Worshippers aren’t the only ones leaving the church.
The pulpits too are experiencing an exodus as pastors — burned out and depressed from being overworked and undertrained — are leaving the vocation.
A 2013 study from the Schaeffer Institute reports that 1,700 pastors leave the ministry each month, citing depression, burnout, or being overworked as the primary reasons.
According to the study, 90 percent of pastors report working 55 to 70 hours a week, and 50 percent of them feel unable to meet the demands of the job.
As the American church struggles with transition — more people leaving the church or not finding their way to it in the first place — American pastors are finding themselves under an increasing amount of stress.
Not only are pastors the caretakers of the congregation and the deliverer of God’s word, oftentimes they also are the building managers, business leaders, and accountability officials for their individual churches.
Pastors often could use a helping hand, an ear to bend or a shoulder to lean on. Rarely, though, do they ask for it.
“Pastors in a lot of American churches are struggling with those realities and having a hard time dealing with them,” says the Rev. Marty Boller, 63, of Cedar Rapids. “Pastors are quitting like crazy because they’re just getting burned out.”
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Boller and his wife, the Rev. Sandy Boller, have seen first-hand what burnout can lead to. Both pastors in the Vineyard churches, they’ve worked with many colleagues trying to get through the depression and burnout that comes with too much stress.
“We do a lot of coaching, we’re coaching them through these transitions,” Marty Boller says. “There’s coaching going on in any profession, it’s just going alongside someone and asking the questions: ‘How’s it going? How are you doing?’ For pastors, we’re always ‘telling and selling,’ but we’re seldom asking.”
That’s why the Bollers, too, are in transition. They are leaving behind 30 years at the pulpit to to be the ear and the shoulder these struggling pastors need.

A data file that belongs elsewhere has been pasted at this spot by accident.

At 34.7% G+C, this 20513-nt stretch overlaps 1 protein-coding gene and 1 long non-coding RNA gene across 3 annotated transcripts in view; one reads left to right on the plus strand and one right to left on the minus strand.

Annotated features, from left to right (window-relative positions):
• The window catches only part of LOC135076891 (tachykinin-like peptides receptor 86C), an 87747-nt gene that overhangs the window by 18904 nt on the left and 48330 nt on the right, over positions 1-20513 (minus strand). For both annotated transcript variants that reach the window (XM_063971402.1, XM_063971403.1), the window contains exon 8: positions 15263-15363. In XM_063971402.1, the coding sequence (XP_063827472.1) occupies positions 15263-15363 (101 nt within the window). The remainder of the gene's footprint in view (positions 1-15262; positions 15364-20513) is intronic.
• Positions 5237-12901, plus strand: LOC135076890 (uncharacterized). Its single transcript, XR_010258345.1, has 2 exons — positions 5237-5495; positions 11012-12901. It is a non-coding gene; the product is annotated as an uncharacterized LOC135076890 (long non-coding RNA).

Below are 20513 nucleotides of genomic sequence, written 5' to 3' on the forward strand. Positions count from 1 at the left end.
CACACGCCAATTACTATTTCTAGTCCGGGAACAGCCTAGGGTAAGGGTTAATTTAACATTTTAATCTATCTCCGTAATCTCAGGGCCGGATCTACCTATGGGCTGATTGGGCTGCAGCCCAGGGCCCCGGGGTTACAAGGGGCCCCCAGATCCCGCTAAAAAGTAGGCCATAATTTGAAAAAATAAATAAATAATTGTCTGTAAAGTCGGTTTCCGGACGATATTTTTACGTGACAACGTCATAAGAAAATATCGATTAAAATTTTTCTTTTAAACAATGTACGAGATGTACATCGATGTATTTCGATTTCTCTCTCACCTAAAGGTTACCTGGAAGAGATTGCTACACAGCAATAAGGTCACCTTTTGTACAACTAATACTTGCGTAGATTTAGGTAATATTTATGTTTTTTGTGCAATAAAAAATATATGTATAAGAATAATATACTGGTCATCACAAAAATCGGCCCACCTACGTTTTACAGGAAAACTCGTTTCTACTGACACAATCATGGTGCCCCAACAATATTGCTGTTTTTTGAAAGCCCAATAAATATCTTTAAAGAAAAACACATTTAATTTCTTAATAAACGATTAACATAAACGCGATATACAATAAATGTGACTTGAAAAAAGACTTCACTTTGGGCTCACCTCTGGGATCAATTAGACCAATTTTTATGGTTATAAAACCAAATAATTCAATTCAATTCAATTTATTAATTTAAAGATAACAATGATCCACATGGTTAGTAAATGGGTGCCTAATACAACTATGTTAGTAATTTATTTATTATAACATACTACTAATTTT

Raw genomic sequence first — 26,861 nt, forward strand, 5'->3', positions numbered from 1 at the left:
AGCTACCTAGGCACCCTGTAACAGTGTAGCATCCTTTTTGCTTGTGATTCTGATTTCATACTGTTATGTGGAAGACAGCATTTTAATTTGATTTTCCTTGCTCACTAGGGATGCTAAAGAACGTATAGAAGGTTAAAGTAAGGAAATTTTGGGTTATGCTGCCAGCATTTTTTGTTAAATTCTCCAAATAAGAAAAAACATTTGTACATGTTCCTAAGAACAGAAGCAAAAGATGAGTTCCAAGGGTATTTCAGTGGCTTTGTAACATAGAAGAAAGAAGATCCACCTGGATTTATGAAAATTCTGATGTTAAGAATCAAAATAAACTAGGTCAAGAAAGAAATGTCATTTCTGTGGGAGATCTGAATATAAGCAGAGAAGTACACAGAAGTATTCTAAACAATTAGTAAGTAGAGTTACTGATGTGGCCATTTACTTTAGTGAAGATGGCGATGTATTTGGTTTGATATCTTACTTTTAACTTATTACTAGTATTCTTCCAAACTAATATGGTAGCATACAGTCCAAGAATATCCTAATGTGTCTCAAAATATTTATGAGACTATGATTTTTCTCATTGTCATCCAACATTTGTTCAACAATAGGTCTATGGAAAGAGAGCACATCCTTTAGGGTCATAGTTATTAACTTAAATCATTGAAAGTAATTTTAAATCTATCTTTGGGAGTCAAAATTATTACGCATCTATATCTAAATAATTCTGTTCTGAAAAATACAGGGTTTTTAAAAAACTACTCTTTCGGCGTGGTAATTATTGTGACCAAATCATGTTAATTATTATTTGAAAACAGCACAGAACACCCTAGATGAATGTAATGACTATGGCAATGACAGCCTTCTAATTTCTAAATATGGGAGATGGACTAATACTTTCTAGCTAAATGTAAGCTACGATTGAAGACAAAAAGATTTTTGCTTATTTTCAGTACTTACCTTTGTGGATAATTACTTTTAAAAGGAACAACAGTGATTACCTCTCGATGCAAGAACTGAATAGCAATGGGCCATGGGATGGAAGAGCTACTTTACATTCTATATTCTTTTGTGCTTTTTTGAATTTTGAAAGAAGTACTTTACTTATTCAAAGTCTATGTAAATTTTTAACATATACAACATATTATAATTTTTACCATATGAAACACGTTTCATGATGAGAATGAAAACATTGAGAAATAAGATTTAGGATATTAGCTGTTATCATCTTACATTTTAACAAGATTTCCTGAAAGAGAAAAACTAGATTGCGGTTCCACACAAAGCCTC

“Very rarely do pastors take care of their own soul, make sure they’re OK,” Marty Boller says.
According to the same 2013 study from the Schaeffer Institute, 70 percent of pastors suffer from depression, and 50 percent say they would leave the ministry but have no other way of making a living.
“We’re trying to help people through coaching and spiritual direction,” Sandy Boller says. “The art of spiritual direction is sitting with people and allowing them to get quiet themselves so they can hear from God. We just need to help get them out of the traffic of life.”
Marty Boller says it’s easy to see how pastors can fall into a “rut” and begin to spiral. Most denominations, he says, aren’t set up for caring for the caretakers.
“There are conferences for denominational health, for congregational health, on how to maintain the church, but we find we aren’t caring for the pastors, for the leaders of those churches,” Marty Boller says.
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Some 90 percent of pastors surveyed by the Schaeffer Institute say they felt they weren’t adequately trained for the demands of the job, and another 90 percent say the reality of ministry wasn’t as it was described.
“Pastors are a crazy animal. We believe we are an instrument of God, we share God’s word, we’re the ones people come to with questions or when they’re in crisis, so we have to stay strong,” he says. “We have this illusion that if we don’t stay strong, people are looking at us as weak. So it’s really a catch-22 situation for pastors – they need to be able to reach out and ask for help, but they need to be strong for their congregations. Getting pastors to come to a point where they admit they need help is really difficult.”
The goal, Sandy Boller says, is to reach out to pastors before it’s too late, to help them before they leave the ministry for good.
“With spiritual direction, we give them a place to be ‘real,’ ” she says. “It’s a safe place to be who they are and get the help they need.”